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First Steps

At some point, LLC members vote to dissolve an LLC. Before you take that step, however, you'll likely want to get tax and legal advice for your particular situation and you'll need to be armed with data — lots of it.

One of the first things you need to check on is your Buy-Sell Agreement. This agreement sets out the rules for LLCs when they dissolve or when an LLC member chooses to move on. Your Buy-Sell might have pertinent information for this process. If not, you might consider making one before dissolving in earnest.  

Past that, if you have employees, you need to follow proper procedures for notifying them. Investigate whether you have any financial obligations regarding employment contracts or employee benefits.

Get an accurate picture of your real estate holdings. Dissolving the LLC will mean that you have to divide up assets. Is your real estate liquid? Can you realistically sell your property? If not now, when? If you cannot sell it, what does that mean for the dissolution of the LLC? If you sell it at a loss, how does that affect the basis for your LLC members? What are the terms of leases you have and what is required if you vacate the property?

If you have any contracts with customers, you'll need to come up with a plan for how to fulfill those contracts. What will it cost if you can't fulfill them?

Work with your tax expert to anticipate what you will owe in taxes and make sure you have enough money to cover any final amount due. You'll need to file the appropriate form with the IRS at the right time, usually within a specified number of days of your dissolution date.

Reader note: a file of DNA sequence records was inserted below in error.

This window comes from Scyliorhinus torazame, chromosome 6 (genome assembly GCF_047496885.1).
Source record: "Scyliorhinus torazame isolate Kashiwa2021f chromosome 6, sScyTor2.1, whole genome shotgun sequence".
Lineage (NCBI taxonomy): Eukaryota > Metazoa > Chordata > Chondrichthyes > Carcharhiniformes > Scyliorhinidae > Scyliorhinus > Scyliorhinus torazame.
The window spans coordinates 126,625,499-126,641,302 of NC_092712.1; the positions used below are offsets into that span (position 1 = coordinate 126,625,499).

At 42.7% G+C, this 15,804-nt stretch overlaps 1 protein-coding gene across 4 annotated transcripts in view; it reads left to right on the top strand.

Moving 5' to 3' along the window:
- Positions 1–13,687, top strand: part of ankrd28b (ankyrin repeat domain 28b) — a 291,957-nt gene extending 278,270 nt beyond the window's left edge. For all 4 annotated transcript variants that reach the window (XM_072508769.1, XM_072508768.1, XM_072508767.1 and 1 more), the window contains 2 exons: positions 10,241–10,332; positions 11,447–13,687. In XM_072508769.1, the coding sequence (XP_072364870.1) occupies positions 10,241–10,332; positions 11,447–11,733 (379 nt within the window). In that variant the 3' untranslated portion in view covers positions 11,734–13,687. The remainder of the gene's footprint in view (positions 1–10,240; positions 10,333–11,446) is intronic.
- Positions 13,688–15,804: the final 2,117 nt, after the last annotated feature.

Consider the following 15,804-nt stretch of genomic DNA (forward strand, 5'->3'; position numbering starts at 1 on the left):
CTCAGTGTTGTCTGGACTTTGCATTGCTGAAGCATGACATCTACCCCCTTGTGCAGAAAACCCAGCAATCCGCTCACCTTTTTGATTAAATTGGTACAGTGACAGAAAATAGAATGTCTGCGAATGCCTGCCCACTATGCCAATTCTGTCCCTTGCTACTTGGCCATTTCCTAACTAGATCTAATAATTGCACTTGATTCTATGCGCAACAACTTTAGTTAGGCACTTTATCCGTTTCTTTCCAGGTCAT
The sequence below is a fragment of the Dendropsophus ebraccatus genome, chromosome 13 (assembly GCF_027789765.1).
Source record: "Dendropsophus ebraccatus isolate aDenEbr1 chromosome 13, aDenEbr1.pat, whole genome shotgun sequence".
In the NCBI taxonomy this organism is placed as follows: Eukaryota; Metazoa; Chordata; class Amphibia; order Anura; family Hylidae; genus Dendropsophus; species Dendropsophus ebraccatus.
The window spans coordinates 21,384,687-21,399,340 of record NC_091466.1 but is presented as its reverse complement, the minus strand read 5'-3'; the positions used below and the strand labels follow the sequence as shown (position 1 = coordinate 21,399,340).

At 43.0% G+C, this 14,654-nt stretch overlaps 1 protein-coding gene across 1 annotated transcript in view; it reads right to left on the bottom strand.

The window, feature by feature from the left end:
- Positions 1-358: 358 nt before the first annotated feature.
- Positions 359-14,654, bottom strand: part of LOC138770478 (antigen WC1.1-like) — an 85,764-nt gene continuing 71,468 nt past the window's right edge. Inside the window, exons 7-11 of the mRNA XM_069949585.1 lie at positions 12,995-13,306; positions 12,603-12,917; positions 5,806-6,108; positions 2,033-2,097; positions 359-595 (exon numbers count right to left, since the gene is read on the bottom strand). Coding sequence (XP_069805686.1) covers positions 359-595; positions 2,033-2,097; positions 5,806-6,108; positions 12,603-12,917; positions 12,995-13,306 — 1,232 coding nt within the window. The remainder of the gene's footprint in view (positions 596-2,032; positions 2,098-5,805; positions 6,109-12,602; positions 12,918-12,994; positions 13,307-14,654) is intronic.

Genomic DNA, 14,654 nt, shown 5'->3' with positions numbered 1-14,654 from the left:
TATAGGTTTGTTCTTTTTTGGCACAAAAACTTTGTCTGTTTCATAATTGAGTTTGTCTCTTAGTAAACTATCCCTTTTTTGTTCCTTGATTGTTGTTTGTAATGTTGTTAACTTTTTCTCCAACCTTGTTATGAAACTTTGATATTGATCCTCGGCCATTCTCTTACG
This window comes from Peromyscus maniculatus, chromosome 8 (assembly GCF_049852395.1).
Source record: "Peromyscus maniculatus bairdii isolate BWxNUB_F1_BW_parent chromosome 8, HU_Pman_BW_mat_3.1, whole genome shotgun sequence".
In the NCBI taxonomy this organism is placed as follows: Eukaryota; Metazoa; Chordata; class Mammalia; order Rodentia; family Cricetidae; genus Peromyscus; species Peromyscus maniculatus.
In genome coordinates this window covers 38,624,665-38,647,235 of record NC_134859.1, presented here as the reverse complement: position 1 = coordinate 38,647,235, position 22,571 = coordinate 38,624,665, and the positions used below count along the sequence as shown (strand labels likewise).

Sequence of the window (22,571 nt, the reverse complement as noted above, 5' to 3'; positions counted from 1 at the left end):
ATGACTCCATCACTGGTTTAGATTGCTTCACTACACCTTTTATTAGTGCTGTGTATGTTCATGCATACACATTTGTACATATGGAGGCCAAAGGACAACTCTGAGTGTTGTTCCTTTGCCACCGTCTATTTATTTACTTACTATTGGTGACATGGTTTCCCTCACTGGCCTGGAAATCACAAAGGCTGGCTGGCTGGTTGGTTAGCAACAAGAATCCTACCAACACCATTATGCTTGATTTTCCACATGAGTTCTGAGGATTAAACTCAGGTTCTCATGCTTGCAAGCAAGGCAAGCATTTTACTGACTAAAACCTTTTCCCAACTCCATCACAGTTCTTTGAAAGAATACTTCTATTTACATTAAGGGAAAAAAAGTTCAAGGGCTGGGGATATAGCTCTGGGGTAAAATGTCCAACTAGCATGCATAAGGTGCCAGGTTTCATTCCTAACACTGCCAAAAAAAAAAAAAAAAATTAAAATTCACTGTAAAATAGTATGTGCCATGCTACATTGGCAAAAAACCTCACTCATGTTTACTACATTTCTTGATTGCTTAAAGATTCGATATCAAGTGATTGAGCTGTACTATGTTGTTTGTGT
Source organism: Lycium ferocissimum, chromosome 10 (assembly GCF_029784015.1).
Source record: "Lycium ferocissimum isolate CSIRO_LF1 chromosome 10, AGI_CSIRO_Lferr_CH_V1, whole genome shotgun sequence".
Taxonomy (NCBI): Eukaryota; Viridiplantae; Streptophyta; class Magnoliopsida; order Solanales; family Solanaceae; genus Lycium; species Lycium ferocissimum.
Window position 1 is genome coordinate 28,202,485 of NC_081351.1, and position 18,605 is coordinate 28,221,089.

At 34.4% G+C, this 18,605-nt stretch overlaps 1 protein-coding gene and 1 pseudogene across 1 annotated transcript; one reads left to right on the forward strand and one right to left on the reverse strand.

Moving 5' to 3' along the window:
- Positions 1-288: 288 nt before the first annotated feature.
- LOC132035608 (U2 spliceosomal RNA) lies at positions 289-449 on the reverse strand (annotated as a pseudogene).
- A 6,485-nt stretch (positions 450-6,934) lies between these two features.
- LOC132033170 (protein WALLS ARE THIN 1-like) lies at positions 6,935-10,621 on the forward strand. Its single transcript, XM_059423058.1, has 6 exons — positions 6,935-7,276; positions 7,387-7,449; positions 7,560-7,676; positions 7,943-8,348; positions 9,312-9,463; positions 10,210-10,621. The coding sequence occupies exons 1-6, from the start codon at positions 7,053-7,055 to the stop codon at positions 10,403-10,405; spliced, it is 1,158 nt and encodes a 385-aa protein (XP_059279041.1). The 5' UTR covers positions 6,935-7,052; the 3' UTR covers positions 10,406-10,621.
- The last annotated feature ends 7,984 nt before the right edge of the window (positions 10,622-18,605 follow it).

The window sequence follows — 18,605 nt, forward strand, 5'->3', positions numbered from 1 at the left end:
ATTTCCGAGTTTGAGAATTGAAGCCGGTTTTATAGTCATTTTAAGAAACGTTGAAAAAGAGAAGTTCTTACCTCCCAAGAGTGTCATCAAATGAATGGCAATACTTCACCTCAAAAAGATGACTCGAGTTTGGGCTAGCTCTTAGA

When you have the answers to these questions, along with other specifics pertinent to your particular LLC, you will be ready to present the data to the members. 

Next Steps

Typically, a dissolution procedure is outlined in your operating agreement or other formal organizational documents. Usually, it requires a vote by your members or shareholders. The dissolution procedure will probably also specify how the assets are to be distributed. In an LLC, assets are generally divided on a pro rata basis, but your operating agreement may call for some other distribution method. If no procedure is specified by your LLC documents, then consult your Secretary of State or the corporations division of your state, who can provide you specific guidance based on state regulations.

The effective date of the dissolution is important, and the selection of the date may be based on constraints such as when you can liquidate assets. You may want to find a lawyer to help you analyze the factors outlined above, among others, and present the best options to the members. Remember that the vote may not be instantaneous or unanimous. If losses are involved, members may have differing opinions and demand more information. Getting a final vote can be a slow process.

Once the members or shareholders have voted, record the results in your formal meeting minutes.

One of the most important steps in dissolving an LLC is to properly notify your creditors. This is a formality and must be done in writing in order to limit your liability to them.

Wrapping Things Up

Finally, when dissolving an LLC, file the proper paperwork with the Secretary of State or corporations division of your state. It's usually not complex, but it's a formality that you must attend to, and the effective date on the paperwork may provide a defense against debt or liability.

This article contains general legal information and does not contain legal advice. Rocket Lawyer is not a law firm or a substitute for an attorney or law firm. The law is complex and changes often. For legal advice, please ask a lawyer.

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